When Eva Ball recruited Chad Shepherd to perform Joy Division songs at her "Joy Divisions" art show this spring, he accepted with a hint of hesitation. As much as he enjoyed the seminal British post-punk band's work, he didn't want to recreate it by himself.

When Eva Ball recruited Chad Shepherd to perform Joy Division songs at her "Joy Divisions" art show this spring, he accepted with a hint of hesitation. As much as he enjoyed the seminal British post-punk band's work, he didn't want to recreate it by himself.

So Shepherd took the opportunity to recruit Aaron Klamut and Dan Olsen, his downstairs neighbors in the five-story Downtown creative space that houses Skylab and The Shelf. He'd often heard Klamut and Olsen jamming and had been hoping for a chance to collaborate.

A couple months before the June 4 art show, the trio began to rehearse under the name Jam Division with Olsen on bass, Klamut on drums and Shepherd on guitar and vocals.

"We started doing straight-up covers," Olsen said. "It seemed kind of pointless."

To quell his boredom with playing it straight, Olsen suggested the band "dub out" one of the songs in the style of legendary Jamaican studio engineer King Tubby. So they scaled back the nervous, twitchy tempos to a molasses pace and began altering the sounds through delay, analog edits and relentless repetition.

"It instantly was attractive to me and I knew what to do with it," Shepherd said. "We just went right into it, and that was it."

By the end of band practice, they had struck up a fruitful creative vision. Little by little, they edged away from the original compositions, moving from Ian Curtis' bizarre headspace into a new one of their own making.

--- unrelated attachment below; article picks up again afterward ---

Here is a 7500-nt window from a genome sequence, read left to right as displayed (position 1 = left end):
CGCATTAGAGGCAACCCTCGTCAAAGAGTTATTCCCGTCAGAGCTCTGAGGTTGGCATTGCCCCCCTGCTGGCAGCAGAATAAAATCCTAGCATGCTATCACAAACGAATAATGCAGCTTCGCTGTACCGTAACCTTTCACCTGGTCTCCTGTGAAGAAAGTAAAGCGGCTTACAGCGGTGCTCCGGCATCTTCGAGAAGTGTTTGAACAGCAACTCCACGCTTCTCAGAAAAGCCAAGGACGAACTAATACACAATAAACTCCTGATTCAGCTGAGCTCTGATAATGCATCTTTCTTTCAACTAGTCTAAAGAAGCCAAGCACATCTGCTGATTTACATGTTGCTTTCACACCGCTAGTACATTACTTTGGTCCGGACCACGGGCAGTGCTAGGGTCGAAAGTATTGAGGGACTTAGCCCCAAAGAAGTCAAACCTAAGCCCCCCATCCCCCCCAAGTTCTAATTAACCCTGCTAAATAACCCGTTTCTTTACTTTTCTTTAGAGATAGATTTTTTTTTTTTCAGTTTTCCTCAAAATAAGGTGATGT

If Joy Division entranced listeners by quickening their pulse, Jam Division accomplishes the same feat by lulling their heartbeat to a crawl.

The rehearsals were such a hit among the Skylab crowd that friends asked Jam Division to play a few shows before Ball's "Joy Divisions" event.

People have continued to ask, so they're still booking shows, including an experimental rock motherlode Tuesday at Cafe Bourbon Street alongside Human Eye, Sian Alice Group and El Jesus de Magico.

The group's skewed sonics continue to evolve. Although Olsen insists, "It's still a cover band," the musicians have begun using their source material as more of a jumping-off point than a strict blueprint.

"I don't even listen to the actual song," Klamut said. "We just start playing a song. It usually will have the root note, maybe, and the words."

As for documentation, Shepherd has extensive recordings of each practice, and the band laid down four tracks at Columbus Discount Recording for a CD to accompany the art show. They hope to press some vinyl when they get the chance. There's no rush, though; for the moment, they're just enjoying the new creative frontiers.

"Eva asked me to be in the show. It became a band," Shepherd said. "I'm stoked."

E-mail your local music news to Chris DeVille at cdeville@columbusalive.com